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How Are States Handling Testing Opt-Outs Under ESSA?

By Alyson Klein — June 04, 2018 2 min read

Happy Monday and welcome to the next installment of Answering Your Every Student Succeeds Act questions!

The question: This one comes from a school-based leader who preferred to remain anonymous. This leader wants to know “What are the federal guidelines for ‘testing transparency?’ Schools are mandated to get 95 percent participation, but how is that possible if we tell parents of their opt out rights?”

The answer: ESSA is actually really confusing when it comes to test participation. The law says that states and schools must test all of their students, just like under No Child Left Behind, the law ESSA replaced. Under NCLB, though, schools that didn’t meet the 95 percent participation requirement—both for the student population as a whole and subgroups of students, such as English-language learners—were considered automatic failures.

Now, under ESSA, states must figure low testing participation into school ratings, but just how to do that is totally up to them. And states can continue to have laws affirming parents’ right to opt their students out of tests (as Oregon does). ESSA also requires states to mark non-test-takers as not proficient.

State plans—44 of which have been approved by U.S. Secretary of Education Betsy DeVos and her team—are all over the map when it comes to dealing with this requirement.

For instance, in Mississippi, New Mexico, and Ohio, schools that don’t reach the 95 percent participation target will see their school grade lowered by one level, going from an A to a B, for example. At least 13 states expect districts and schools to come up with some sort of a plan to address poor test participation. And at least 11 states say that schools could wind up with a lower scores.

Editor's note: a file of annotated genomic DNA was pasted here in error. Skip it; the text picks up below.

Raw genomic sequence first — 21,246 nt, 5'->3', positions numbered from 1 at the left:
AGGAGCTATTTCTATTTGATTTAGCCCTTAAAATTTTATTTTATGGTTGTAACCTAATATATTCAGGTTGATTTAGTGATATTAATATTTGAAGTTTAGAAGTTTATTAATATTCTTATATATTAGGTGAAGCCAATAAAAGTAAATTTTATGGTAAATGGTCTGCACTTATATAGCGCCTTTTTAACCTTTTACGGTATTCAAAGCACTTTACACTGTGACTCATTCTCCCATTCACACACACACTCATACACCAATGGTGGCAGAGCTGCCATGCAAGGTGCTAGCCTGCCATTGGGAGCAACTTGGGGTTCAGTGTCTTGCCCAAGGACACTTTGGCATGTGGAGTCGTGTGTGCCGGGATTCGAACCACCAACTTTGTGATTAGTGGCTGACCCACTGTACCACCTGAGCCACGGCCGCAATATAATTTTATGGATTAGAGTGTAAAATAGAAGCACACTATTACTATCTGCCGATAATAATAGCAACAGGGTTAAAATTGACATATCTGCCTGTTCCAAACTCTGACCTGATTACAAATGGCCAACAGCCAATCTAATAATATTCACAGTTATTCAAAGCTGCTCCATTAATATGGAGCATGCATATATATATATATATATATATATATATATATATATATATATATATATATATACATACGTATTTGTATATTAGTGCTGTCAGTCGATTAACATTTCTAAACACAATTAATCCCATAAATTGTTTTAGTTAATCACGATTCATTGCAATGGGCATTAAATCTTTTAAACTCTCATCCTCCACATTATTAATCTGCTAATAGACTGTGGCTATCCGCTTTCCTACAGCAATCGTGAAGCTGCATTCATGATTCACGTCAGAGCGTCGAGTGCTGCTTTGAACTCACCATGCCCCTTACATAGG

But at least six states do the bare minimum that ESSA requires, which is marking students who don’t take the test as not proficient. Some, including Maryland, also note test participation rates on school report cards. Maryland, though, will also calculate school grades that only take into account the kids that took the test.

Colorado also affirms that schools cannot “coerce” parents into letting their children take the tests. But the state will provide information for parents explaining the reasons for administering tests and how results are used. More in our ESSA plan tracker.

Got an ESSA question? Email it to aklein@epe.org or aujifusa@epe.org. Or tweet at us @PoliticsK12.

Want to see what other readers are wondering? Here are links to past installments of this feature:

Can Districts Use the SAT or ACT for School Accountability Without State OK?

Which States Are Eschewing School Grades?

How Can Districts and States Use ESSA to Bolster STEM and Computer Science?

What’s Going on With Testing Audits?

What’s Up With ESSA Block Grant Funding?

Is Testing the Only Way a Student Can Achieve Success Under ESSA?

Want to learn more about the Every Student Succeeds Act? Here’s some useful information:


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